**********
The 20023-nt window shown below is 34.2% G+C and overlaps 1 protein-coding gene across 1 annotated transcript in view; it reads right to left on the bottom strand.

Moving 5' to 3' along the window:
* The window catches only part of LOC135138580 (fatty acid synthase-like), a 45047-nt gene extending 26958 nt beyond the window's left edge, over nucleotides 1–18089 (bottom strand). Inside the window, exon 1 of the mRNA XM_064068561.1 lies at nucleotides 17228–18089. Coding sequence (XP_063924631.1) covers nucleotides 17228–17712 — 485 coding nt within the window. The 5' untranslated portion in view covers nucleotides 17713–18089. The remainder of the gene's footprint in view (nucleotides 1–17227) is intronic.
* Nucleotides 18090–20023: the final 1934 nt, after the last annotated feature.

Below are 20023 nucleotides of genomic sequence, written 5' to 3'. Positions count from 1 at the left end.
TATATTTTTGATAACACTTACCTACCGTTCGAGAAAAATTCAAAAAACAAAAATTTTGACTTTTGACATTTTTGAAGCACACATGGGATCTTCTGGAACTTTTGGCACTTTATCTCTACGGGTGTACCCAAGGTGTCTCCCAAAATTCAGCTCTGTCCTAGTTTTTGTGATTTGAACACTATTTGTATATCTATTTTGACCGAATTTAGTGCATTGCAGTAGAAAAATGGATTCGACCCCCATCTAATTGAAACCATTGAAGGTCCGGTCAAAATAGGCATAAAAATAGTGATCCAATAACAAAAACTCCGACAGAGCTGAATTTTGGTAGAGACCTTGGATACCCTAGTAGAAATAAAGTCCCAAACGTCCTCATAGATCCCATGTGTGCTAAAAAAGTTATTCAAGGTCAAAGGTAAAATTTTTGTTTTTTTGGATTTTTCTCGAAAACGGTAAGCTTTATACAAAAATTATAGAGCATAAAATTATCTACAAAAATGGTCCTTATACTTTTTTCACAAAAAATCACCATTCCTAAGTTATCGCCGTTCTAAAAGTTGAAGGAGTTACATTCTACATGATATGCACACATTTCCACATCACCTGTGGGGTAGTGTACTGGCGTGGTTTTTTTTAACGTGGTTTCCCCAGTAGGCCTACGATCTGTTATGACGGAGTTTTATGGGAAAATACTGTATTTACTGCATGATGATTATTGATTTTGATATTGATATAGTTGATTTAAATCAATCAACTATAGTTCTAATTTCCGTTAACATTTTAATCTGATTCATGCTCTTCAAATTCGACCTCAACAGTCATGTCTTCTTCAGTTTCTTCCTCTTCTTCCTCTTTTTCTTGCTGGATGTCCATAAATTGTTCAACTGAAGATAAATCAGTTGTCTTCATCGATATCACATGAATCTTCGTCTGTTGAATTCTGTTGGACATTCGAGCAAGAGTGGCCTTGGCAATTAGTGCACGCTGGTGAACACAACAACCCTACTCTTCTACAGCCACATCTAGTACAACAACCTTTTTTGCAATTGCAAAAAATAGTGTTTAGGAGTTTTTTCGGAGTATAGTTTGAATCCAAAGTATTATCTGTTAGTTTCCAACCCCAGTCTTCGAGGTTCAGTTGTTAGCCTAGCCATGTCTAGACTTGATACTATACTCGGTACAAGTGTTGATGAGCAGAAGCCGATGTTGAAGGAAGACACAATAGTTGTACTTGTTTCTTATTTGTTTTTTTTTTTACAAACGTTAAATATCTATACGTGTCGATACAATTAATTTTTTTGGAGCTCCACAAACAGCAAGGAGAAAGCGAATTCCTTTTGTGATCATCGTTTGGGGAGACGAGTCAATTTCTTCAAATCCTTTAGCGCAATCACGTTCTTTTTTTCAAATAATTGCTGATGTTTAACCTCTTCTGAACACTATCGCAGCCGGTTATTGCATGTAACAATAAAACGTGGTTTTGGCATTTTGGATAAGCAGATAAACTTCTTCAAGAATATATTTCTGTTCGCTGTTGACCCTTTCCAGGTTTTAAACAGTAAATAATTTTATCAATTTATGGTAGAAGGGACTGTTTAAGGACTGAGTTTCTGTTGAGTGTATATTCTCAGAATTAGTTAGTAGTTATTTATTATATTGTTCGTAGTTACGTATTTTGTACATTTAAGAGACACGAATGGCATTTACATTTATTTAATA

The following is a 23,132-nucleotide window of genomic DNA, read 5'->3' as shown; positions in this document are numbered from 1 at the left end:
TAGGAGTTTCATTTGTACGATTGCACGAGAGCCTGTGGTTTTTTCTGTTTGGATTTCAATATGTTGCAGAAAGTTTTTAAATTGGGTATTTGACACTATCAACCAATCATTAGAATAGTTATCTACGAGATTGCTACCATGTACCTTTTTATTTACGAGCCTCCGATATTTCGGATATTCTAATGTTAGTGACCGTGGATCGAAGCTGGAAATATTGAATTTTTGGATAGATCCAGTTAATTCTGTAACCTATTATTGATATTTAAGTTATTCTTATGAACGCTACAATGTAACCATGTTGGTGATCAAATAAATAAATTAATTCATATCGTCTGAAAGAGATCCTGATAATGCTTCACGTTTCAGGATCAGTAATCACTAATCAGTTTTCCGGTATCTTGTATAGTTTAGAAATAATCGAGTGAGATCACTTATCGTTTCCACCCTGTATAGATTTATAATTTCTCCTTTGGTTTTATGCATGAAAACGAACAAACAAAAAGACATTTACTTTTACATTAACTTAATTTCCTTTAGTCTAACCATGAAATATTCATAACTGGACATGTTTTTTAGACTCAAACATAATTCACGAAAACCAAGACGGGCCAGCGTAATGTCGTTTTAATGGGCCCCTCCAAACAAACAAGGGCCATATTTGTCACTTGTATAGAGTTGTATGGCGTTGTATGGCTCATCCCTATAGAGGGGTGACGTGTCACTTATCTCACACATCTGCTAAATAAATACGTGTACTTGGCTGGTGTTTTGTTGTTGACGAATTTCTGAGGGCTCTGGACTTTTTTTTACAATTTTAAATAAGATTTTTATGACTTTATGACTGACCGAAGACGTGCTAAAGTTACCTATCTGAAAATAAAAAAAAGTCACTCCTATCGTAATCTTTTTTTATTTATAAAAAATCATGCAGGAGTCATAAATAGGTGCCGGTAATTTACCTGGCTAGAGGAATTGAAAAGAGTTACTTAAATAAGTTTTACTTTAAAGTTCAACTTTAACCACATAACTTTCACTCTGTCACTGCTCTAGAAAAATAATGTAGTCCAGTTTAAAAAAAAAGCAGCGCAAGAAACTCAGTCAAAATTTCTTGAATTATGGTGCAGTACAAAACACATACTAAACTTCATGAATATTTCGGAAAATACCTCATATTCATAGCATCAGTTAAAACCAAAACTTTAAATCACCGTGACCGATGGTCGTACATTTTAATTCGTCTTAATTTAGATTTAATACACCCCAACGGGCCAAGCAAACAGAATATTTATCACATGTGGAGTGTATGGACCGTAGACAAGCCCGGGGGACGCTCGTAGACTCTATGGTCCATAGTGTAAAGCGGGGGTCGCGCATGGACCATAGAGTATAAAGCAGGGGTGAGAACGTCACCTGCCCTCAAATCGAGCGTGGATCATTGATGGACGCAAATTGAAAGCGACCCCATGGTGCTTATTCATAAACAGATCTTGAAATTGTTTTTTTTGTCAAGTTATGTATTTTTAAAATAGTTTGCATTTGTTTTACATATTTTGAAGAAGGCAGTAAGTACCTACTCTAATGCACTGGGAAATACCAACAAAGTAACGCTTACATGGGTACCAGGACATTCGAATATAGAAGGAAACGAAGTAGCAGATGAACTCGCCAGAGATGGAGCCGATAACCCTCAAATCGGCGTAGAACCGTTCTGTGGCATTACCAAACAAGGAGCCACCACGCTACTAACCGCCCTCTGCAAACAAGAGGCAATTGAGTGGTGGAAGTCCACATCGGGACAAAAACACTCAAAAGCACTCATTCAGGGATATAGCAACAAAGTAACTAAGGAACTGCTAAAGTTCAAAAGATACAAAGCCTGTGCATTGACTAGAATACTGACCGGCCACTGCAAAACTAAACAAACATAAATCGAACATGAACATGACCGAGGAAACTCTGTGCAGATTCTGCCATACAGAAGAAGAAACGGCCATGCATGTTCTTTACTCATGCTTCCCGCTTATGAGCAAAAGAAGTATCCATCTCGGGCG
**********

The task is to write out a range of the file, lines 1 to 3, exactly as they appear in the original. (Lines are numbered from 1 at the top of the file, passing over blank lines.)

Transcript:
The 20023-nt window shown below is 34.2% G+C and overlaps 1 protein-coding gene across 1 annotated transcript in view; it reads right to left on the bottom strand.

Moving 5' to 3' along the window:
* The window catches only part of LOC135138580 (fatty acid synthase-like), a 45047-nt gene extending 26958 nt beyond the window's left edge, over nucleotides 1–18089 (bottom strand). Inside the window, exon 1 of the mRNA XM_064068561.1 lies at nucleotides 17228–18089. Coding sequence (XP_063924631.1) covers nucleotides 17228–17712 — 485 coding nt within the window. The 5' untranslated portion in view covers nucleotides 17713–18089. The remainder of the gene's footprint in view (nucleotides 1–17227) is intronic.